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Hair Positivity And How Parents Can Cultivate It

By RYOT Studio

Without even realizing it, so many words commonly used about hair can be harmful and disheartening. From remarking on someone’s hair thickness and how much of it they have to genuine curiosities posed in the form of startling questions, so many people experience these kinds of interactions at a very young age and continue to throughout adulthood. That’s why fostering a healthy relationship between children and their hair is vital, and there are very simple ways parents can promote that kind of love every single day.

Case in point: the affirmative relationship adoptive parents Robbi and Raymond have with their daughter Ella. When talking about Ella’s hair, they use words such as “beautiful” and “proud” that not only convey to the world how much they love her hair, but also ensure Ella feels that same kind of hair positivity.

<strong>Parents Robbi and Raymond discuss hair care with their daughter Ella.</strong><br />(Photograph: Courtesy of Pantene)
Parents Robbi and Raymond discuss hair care with their daughter Ella.
(Photograph: Courtesy of Pantene)

“She came out with a full head of hair, so we had to figure out how to wash her hair from the very beginning,” Robbi says. “My husband and I have short hair, so we’re used to just using generic shampoo, and that’s it. With Ella, we knew there’d be a lot more maintenance, because her hair was so beautiful and luscious and textured. We had to come up with a routine that worked, and we had to get her comfortable.”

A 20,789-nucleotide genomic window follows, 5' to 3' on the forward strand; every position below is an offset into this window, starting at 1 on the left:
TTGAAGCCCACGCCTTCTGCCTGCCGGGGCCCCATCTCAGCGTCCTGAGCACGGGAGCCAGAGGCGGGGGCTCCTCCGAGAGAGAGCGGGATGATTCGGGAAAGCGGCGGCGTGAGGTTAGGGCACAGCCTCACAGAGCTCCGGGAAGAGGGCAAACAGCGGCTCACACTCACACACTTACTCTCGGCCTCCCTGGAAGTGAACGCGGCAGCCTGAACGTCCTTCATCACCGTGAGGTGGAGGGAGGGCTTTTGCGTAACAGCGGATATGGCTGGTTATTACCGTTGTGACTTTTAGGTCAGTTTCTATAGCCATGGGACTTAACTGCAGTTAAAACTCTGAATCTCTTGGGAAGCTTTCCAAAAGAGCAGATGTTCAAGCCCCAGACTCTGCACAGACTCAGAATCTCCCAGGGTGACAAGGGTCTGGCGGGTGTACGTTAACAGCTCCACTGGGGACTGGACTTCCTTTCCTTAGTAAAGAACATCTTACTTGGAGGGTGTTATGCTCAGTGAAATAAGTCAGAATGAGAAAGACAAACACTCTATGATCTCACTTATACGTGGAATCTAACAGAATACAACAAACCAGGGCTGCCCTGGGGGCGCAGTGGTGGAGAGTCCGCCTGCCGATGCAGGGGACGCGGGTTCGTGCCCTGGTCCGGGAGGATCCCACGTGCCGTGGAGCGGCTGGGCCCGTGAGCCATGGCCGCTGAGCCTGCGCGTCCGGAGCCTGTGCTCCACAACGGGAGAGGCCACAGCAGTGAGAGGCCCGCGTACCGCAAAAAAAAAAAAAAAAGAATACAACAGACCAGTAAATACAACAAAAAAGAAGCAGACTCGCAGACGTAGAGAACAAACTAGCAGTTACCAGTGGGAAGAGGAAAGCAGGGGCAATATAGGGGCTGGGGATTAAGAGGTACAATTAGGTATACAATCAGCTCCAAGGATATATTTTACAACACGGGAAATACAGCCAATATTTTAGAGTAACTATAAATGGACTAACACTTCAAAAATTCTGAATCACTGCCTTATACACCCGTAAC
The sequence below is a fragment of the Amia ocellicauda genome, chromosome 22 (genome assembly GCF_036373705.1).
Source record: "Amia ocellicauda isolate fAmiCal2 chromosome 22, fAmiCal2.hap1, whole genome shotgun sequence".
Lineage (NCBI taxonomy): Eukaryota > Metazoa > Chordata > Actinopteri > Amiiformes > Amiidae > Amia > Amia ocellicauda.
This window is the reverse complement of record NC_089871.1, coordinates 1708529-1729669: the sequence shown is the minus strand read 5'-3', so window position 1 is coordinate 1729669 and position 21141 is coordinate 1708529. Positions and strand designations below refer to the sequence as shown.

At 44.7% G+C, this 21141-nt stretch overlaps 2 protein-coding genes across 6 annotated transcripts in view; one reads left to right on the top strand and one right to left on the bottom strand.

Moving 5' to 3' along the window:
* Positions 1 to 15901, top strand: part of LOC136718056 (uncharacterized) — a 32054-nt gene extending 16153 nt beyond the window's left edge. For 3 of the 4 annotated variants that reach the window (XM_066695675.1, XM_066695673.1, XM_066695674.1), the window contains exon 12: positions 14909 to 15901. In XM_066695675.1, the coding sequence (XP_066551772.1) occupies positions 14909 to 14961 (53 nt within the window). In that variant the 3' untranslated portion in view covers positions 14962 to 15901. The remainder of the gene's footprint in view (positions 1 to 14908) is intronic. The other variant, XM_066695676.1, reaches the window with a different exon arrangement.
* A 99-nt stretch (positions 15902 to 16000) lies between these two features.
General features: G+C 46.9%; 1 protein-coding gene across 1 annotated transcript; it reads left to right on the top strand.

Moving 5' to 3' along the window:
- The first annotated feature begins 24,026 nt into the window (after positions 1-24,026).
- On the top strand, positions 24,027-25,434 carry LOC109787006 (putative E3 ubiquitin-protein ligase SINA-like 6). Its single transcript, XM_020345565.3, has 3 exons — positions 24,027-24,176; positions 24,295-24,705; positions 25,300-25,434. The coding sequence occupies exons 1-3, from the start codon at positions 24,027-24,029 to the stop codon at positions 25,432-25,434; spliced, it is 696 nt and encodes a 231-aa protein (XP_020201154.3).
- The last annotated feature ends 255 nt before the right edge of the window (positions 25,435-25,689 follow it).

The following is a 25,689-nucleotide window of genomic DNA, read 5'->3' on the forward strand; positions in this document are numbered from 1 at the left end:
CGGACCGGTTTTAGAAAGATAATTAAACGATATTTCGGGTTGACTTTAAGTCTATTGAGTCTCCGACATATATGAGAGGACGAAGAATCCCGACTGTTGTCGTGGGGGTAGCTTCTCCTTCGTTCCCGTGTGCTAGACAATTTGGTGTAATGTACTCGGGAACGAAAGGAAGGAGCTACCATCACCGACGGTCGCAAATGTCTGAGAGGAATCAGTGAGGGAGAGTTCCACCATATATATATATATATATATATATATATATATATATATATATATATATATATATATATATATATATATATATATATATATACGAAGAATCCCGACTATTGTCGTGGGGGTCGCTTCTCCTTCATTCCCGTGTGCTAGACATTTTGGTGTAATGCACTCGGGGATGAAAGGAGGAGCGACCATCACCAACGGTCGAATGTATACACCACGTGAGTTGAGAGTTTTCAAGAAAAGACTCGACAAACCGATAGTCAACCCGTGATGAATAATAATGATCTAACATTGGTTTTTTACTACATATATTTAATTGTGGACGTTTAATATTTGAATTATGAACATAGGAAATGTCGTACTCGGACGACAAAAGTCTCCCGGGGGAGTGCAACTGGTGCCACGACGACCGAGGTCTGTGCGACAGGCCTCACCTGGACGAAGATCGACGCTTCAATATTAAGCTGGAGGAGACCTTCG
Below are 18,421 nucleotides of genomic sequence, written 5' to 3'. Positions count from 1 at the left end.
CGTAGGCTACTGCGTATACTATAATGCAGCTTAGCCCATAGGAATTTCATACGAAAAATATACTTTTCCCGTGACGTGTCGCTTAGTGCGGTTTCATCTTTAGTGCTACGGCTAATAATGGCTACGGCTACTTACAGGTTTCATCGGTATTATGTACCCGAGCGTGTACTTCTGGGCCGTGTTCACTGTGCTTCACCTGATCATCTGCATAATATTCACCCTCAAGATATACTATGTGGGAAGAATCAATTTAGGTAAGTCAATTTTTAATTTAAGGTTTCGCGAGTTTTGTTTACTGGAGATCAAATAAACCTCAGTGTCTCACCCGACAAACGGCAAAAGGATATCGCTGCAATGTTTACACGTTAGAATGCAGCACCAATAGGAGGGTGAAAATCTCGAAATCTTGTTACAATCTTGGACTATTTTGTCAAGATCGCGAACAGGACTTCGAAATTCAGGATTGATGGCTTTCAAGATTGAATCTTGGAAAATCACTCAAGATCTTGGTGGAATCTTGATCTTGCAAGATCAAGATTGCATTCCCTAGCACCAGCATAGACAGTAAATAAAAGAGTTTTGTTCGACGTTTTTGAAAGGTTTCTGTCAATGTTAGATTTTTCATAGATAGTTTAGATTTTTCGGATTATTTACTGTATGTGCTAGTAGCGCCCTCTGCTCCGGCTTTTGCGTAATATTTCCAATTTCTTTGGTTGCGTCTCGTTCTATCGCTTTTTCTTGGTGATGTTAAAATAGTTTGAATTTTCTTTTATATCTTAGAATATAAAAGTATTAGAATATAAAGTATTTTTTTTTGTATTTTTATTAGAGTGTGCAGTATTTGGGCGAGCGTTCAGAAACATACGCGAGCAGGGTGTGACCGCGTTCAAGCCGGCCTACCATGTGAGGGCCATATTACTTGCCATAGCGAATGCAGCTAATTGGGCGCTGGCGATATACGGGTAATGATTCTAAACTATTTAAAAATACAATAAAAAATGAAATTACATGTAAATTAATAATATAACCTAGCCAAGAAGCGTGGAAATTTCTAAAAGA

These affirmations have a real-life impact. In an ongoing partnership between Pantene and Yale University, Marianne LaFrance, Emerita Professor of Psychology and of Women’s, Gender and Sexuality Studies, found a direct link between hair and identity. While studying the importance of hair to women in March 2019, LaFrance and Pantene found that hair is the number one attribute in women’s expression of who they really are, and that it was the fourth ranked attribute in determining how good women feel about themselves. So, promoting hair positivity and love from an early age can have a powerful effect that will last for decades afterward.

Support starts from the simplest encouraging words to developing bonding rituals that instill patience and respect in children for their own hair and the hair of others. Here are some steps parents can take to foster an environment of hair positivity in their homes, their lives and their communities.

Use affirming and encouraging words about your children’s hair

Words matter, so use the best and most reassuring when speaking to your children about their hair. Whether that’s letting them know their hair is beautiful every single day when you’re styling it and taking care of it, or setting affirmations like “I love my hair” that they can repeat every day, these self esteem-boosting phrases and mantras will last throughout the years and as they enter into a world full with diversity of hair textures and types.

<strong>Raymond and Ella are all smiles during their cherished hair washing ritual.</strong><br />(Photograph: Courtesy of Pantene)
Raymond and Ella are all smiles during their cherished hair washing ritual.
(Photograph: Courtesy of Pantene)

Set a great example by being affirmative and positive about your own hair

Children are like sponges, so let them soak up the positivity you’re spreading about your own hair. If you already do this, then it’s easy and your little ones have probably already picked up that love of their hair from you. But if you’ve been known to say a negative thing or two about your own strands in their presence, then you’d be surprised at how quickly they may take on similar behavior. So, after you’ve developed affirmations for them, then you can create some for yourself, putting them into practice by typing them into your phone or placing them next to your mirror until they become second nature.